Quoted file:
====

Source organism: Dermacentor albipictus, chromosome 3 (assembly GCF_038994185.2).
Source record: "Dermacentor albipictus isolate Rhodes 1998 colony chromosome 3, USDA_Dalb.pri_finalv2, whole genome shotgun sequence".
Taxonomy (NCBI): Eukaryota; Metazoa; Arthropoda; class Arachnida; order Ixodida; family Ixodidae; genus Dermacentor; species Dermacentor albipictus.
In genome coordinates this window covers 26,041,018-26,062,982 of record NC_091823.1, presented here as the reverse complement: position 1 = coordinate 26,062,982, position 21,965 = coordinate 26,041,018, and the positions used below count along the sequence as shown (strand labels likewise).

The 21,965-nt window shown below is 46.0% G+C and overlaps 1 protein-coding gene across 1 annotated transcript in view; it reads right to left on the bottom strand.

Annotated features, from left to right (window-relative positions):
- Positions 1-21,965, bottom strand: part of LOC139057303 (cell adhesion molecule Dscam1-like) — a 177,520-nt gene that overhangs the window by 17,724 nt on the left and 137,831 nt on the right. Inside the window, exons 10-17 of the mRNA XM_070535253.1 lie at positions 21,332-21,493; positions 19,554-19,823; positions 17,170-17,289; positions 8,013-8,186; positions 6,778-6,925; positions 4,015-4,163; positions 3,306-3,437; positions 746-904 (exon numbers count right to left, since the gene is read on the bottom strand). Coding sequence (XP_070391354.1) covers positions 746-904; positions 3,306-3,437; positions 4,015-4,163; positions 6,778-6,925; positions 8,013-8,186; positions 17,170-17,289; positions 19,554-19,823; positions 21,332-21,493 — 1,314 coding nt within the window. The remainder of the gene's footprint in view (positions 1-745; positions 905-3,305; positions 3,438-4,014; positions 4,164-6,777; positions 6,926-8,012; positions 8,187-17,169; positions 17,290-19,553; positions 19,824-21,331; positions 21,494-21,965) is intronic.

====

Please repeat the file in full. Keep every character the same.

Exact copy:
Source organism: Dermacentor albipictus, chromosome 3 (assembly GCF_038994185.2).
Source record: "Dermacentor albipictus isolate Rhodes 1998 colony chromosome 3, USDA_Dalb.pri_finalv2, whole genome shotgun sequence".
Taxonomy (NCBI): Eukaryota; Metazoa; Arthropoda; class Arachnida; order Ixodida; family Ixodidae; genus Dermacentor; species Dermacentor albipictus.
In genome coordinates this window covers 26,041,018-26,062,982 of record NC_091823.1, presented here as the reverse complement: position 1 = coordinate 26,062,982, position 21,965 = coordinate 26,041,018, and the positions used below count along the sequence as shown (strand labels likewise).

The 21,965-nt window shown below is 46.0% G+C and overlaps 1 protein-coding gene across 1 annotated transcript in view; it reads right to left on the bottom strand.

Annotated features, from left to right (window-relative positions):
- Positions 1-21,965, bottom strand: part of LOC139057303 (cell adhesion molecule Dscam1-like) — a 177,520-nt gene that overhangs the window by 17,724 nt on the left and 137,831 nt on the right. Inside the window, exons 10-17 of the mRNA XM_070535253.1 lie at positions 21,332-21,493; positions 19,554-19,823; positions 17,170-17,289; positions 8,013-8,186; positions 6,778-6,925; positions 4,015-4,163; positions 3,306-3,437; positions 746-904 (exon numbers count right to left, since the gene is read on the bottom strand). Coding sequence (XP_070391354.1) covers positions 746-904; positions 3,306-3,437; positions 4,015-4,163; positions 6,778-6,925; positions 8,013-8,186; positions 17,170-17,289; positions 19,554-19,823; positions 21,332-21,493 — 1,314 coding nt within the window. The remainder of the gene's footprint in view (positions 1-745; positions 905-3,305; positions 3,438-4,014; positions 4,164-6,777; positions 6,926-8,012; positions 8,187-17,169; positions 17,290-19,553; positions 19,824-21,331; positions 21,494-21,965) is intronic.